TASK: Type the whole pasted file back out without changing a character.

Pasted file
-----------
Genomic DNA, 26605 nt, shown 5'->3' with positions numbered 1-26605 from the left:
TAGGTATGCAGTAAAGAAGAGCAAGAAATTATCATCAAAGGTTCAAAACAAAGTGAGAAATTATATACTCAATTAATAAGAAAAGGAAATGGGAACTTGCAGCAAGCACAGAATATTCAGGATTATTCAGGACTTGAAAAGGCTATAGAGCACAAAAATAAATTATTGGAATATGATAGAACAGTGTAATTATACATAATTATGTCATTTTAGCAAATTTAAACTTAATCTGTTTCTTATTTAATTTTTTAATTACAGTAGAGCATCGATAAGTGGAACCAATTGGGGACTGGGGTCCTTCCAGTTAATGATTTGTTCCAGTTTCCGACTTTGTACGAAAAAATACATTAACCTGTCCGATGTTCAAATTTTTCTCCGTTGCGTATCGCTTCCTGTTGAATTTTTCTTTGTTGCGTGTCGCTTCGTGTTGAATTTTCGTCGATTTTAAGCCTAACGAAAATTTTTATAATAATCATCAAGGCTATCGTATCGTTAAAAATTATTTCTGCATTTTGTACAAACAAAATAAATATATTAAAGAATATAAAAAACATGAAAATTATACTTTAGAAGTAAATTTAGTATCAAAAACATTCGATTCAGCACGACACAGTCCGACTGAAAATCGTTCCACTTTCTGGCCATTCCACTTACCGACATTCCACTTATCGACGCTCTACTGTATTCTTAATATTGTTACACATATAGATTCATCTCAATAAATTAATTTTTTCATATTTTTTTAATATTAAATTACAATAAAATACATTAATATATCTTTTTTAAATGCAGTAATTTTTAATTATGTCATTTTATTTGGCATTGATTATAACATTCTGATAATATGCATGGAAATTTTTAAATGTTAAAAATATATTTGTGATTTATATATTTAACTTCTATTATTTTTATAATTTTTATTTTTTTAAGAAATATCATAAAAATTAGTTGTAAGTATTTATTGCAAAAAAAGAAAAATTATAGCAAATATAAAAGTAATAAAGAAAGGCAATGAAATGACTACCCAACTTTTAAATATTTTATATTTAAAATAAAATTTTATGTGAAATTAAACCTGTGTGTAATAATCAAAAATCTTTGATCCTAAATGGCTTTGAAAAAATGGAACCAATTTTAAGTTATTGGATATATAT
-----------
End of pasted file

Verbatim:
Genomic DNA, 26605 nt, shown 5'->3' with positions numbered 1-26605 from the left:
TAGGTATGCAGTAAAGAAGAGCAAGAAATTATCATCAAAGGTTCAAAACAAAGTGAGAAATTATATACTCAATTAATAAGAAAAGGAAATGGGAACTTGCAGCAAGCACAGAATATTCAGGATTATTCAGGACTTGAAAAGGCTATAGAGCACAAAAATAAATTATTGGAATATGATAGAACAGTGTAATTATACATAATTATGTCATTTTAGCAAATTTAAACTTAATCTGTTTCTTATTTAATTTTTTAATTACAGTAGAGCATCGATAAGTGGAACCAATTGGGGACTGGGGTCCTTCCAGTTAATGATTTGTTCCAGTTTCCGACTTTGTACGAAAAAATACATTAACCTGTCCGATGTTCAAATTTTTCTCCGTTGCGTATCGCTTCCTGTTGAATTTTTCTTTGTTGCGTGTCGCTTCGTGTTGAATTTTCGTCGATTTTAAGCCTAACGAAAATTTTTATAATAATCATCAAGGCTATCGTATCGTTAAAAATTATTTCTGCATTTTGTACAAACAAAATAAATATATTAAAGAATATAAAAAACATGAAAATTATACTTTAGAAGTAAATTTAGTATCAAAAACATTCGATTCAGCACGACACAGTCCGACTGAAAATCGTTCCACTTTCTGGCCATTCCACTTACCGACATTCCACTTATCGACGCTCTACTGTATTCTTAATATTGTTACACATATAGATTCATCTCAATAAATTAATTTTTTCATATTTTTTTAATATTAAATTACAATAAAATACATTAATATATCTTTTTTAAATGCAGTAATTTTTAATTATGTCATTTTATTTGGCATTGATTATAACATTCTGATAATATGCATGGAAATTTTTAAATGTTAAAAATATATTTGTGATTTATATATTTAACTTCTATTATTTTTATAATTTTTATTTTTTTAAGAAATATCATAAAAATTAGTTGTAAGTATTTATTGCAAAAAAAGAAAAATTATAGCAAATATAAAAGTAATAAAGAAAGGCAATGAAATGACTACCCAACTTTTAAATATTTTATATTTAAAATAAAATTTTATGTGAAATTAAACCTGTGTGTAATAATCAAAAATCTTTGATCCTAAATGGCTTTGAAAAAATGGAACCAATTTTAAGTTATTGGATATATAT